Japan Travel by NAVITIME - Japan Travel Guides, Transit Search and Itinerary Planner

Yasaka-jinja Shrine (Gion Shrine)八坂神社

Temple

Popularly known as Gion Shrine, this Shinto shrine is the head shrine of all 3,000 some Gion shrines in Japan. The main shrine building, a designated Important Cultural Property, is actually comprised of the separate shrine sanctuary and worship hall combined under one roof in an architectural style called Gion-zukuri. The shrine’s famed Gion Matsuri festival in summer got its start as a ceremony to pray for the end of a great plague in 869. From New Year’s Eve through New Year’s Day, the shrine is visited by a great many worshippers come to perform the “okera-mairi” ceremony. The ceremony involves lighting a lucky rope from sacred fire of burning “okera” (Atractylodes japonica) roots to bring the fire home and start one’s first home fire of the new year, thus bringing good luck for the rest of the year. The Ota-sha Shrahige-jinja Shrine located on the grounds of Yasaka Shrine is believed to provide grant divine favor to those seeking to improve in the performing arts and, as such, the shrine is visited by Gion geisha and maiko.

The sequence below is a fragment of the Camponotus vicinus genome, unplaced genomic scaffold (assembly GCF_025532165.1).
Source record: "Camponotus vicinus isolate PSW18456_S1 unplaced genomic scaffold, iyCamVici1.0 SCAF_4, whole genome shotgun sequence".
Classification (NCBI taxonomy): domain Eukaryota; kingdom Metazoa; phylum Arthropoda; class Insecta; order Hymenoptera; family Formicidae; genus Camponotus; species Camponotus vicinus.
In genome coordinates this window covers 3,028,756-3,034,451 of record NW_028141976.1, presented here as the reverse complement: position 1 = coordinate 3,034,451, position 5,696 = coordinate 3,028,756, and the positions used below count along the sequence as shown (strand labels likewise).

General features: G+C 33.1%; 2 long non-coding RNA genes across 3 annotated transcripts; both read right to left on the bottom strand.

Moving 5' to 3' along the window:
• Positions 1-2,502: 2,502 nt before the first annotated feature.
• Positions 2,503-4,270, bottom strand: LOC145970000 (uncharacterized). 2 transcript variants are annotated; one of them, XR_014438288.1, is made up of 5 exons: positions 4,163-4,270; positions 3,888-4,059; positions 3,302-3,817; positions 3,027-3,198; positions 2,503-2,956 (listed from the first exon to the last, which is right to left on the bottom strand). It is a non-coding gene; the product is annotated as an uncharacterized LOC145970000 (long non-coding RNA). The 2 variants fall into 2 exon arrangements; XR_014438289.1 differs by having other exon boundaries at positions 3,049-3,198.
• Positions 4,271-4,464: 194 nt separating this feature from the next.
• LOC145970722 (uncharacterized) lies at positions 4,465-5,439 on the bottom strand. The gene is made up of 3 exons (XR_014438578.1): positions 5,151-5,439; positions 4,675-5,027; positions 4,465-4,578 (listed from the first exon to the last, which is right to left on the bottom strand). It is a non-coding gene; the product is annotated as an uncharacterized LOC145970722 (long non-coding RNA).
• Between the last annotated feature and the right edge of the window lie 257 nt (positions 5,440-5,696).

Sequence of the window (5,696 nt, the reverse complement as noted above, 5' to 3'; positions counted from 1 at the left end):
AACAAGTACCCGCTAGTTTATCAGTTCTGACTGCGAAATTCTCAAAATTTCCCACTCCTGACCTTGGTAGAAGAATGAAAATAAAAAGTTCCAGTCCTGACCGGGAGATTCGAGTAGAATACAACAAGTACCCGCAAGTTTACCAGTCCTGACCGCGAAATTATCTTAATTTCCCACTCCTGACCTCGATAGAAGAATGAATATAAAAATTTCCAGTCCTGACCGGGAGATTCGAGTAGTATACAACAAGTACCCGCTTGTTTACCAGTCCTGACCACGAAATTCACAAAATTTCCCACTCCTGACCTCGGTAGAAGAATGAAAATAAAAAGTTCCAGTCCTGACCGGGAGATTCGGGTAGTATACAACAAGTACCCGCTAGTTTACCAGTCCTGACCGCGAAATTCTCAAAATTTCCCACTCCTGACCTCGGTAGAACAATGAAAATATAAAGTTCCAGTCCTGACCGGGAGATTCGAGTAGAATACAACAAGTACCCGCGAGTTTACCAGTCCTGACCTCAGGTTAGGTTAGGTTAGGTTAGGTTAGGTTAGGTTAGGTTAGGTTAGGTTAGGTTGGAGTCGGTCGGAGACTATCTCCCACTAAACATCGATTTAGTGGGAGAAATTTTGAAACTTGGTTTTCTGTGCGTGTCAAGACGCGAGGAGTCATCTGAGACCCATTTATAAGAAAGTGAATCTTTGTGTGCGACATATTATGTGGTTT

place

Kyoto Kyoutoshi Higashiyama-ku Gionmachikitagawa 625 (Gion / Higashiyama / YamashinaArea)

phone 0755616155
place

Worship freedom

Recommended Guide

Details

Address
Kyoto Kyoutoshi Higashiyama-ku Gionmachikitagawa 625 [ map ]
Area
Gion / Higashiyama / YamashinaArea
Phone
0755616155
Hours
Worship freedom
Closed
open everyday
Fees
Free
Parking Lot
Not available

Information Sources:  NAVITIME JAPAN

Access

          There is no Station nearby. There is no Bus Stop nearby. There is no Parking nearby. There is no IC nearby.
          Route from major stations/airports

          Nearby Tourist Attractions

          Nearby Restaurants

          Nearby Hotels

          Kyoto Main Areas

          around-area-map

          Its wooden tea houses, shuffling geisha, and spiritual sights have seen Kyoto hailed as the heart of traditional Japan, a world apart from ultramodern Tokyo. Despite being the Japanese capital for over a century, Kyoto escaped destruction during World War II, leaving behind a fascinating history which can be felt at every turn, from the fully gold-plated Kinkakuji Temple down to traditional customs such as geisha performances and tea ceremonies, which are still practiced to this day.

          Related Articles

          Recommended Related Plans

          Kyoto Photo Album